A new policy approved by Penticton city council on Jan. 8 will ensure consistency in banning patrons from city facilities or lands.
“This is one of those policies you wish you didn’t have to have, but unfortunately we’ve had incidents of physical assault of staff — somebody grabbed their neck, someone threw hot coffee on another individual, we’ve had verbal abuse and damage to city property,” said Laurie Darcus, corporate services manager. “In each of these cases we have been banning people, but we don’t have a consistent process across the city.”
According to Darcus, no statistics or numbers have been collected so far in relation to how many incidents at city facilities have led to a patron being banned. This new policy will not only track these occasions but ensure the punishment fits the offence.
“We have in the past been banning people from our facilities, but it was really inconsistent from the library to the rec centre,” said Darcus. “Based on some current case law, I just wanted to make sure that we had the correct procedures in place. This is nothing new — we have been banning people.”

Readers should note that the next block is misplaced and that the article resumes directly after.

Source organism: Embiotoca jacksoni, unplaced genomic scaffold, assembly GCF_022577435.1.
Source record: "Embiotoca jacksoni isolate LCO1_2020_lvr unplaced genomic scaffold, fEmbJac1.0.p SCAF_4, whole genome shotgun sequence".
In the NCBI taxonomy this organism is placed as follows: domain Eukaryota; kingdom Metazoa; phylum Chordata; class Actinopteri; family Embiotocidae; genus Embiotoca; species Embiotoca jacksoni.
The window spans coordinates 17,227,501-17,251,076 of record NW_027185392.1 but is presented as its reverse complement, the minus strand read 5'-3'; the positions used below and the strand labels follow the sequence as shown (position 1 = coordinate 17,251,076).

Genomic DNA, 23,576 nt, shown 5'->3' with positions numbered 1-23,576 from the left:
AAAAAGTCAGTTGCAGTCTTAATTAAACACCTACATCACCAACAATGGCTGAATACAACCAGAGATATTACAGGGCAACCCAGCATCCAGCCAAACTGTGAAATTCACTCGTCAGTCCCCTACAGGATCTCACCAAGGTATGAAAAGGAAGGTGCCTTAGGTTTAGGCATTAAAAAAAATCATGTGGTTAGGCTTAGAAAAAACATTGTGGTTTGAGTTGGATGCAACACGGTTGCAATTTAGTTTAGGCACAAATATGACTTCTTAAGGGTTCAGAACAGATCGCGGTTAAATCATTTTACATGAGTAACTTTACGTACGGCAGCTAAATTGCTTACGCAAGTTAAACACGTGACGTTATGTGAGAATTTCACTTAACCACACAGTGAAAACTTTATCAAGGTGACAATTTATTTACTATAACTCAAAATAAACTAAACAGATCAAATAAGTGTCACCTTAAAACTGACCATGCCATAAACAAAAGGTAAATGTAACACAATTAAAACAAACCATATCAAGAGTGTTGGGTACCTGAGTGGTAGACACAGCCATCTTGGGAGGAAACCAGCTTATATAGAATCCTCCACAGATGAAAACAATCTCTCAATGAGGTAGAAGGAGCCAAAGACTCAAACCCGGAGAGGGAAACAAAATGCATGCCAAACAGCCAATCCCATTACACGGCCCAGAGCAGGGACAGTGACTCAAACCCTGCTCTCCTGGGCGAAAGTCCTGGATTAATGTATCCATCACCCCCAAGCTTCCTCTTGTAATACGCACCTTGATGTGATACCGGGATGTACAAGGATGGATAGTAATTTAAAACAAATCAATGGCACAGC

“This policy provides staff with direction … a process to follow, makes sure that we are ensuring fairness in our procedures and that we apply reasonable and justifiable time limits on these bannings,” said Darcus. “There is also built into this policy an appeal process in case someone wants to question that decision.”
Darcus said this policy does not allow city staff to issue indefinite bans and if it is implemented, it will be overseen by the facility manager or supervisor. She noted that this policy can also protect other patrons from unruly people accessing facilities or lands.
Coun. Judy Sentes agreed it is “unfortunate such a policy is required” and noted that while city staff have managed thus far without this policy, there have been challenges.
“I think it is timely and I think our staff do need that protection, that ability,” said Sentes.
“I agree with the (policy) as well, on one condition: the staff always uses common sense. That’s the approach I’d like this city to take,” said Mayor John Vassilaki. “I know we have to protect our staff to make sure no harm, whether it’s physical or verbal, becomes of any staff member. But we have to use common sense.”
According to Darcus, if a staff member or patron wanted to press charges due to an assault or abuse by another patron, that is done through a different policy. She also clarified that if a facility has legislation providing direction to banning patrons, that would take precedence over this policy.
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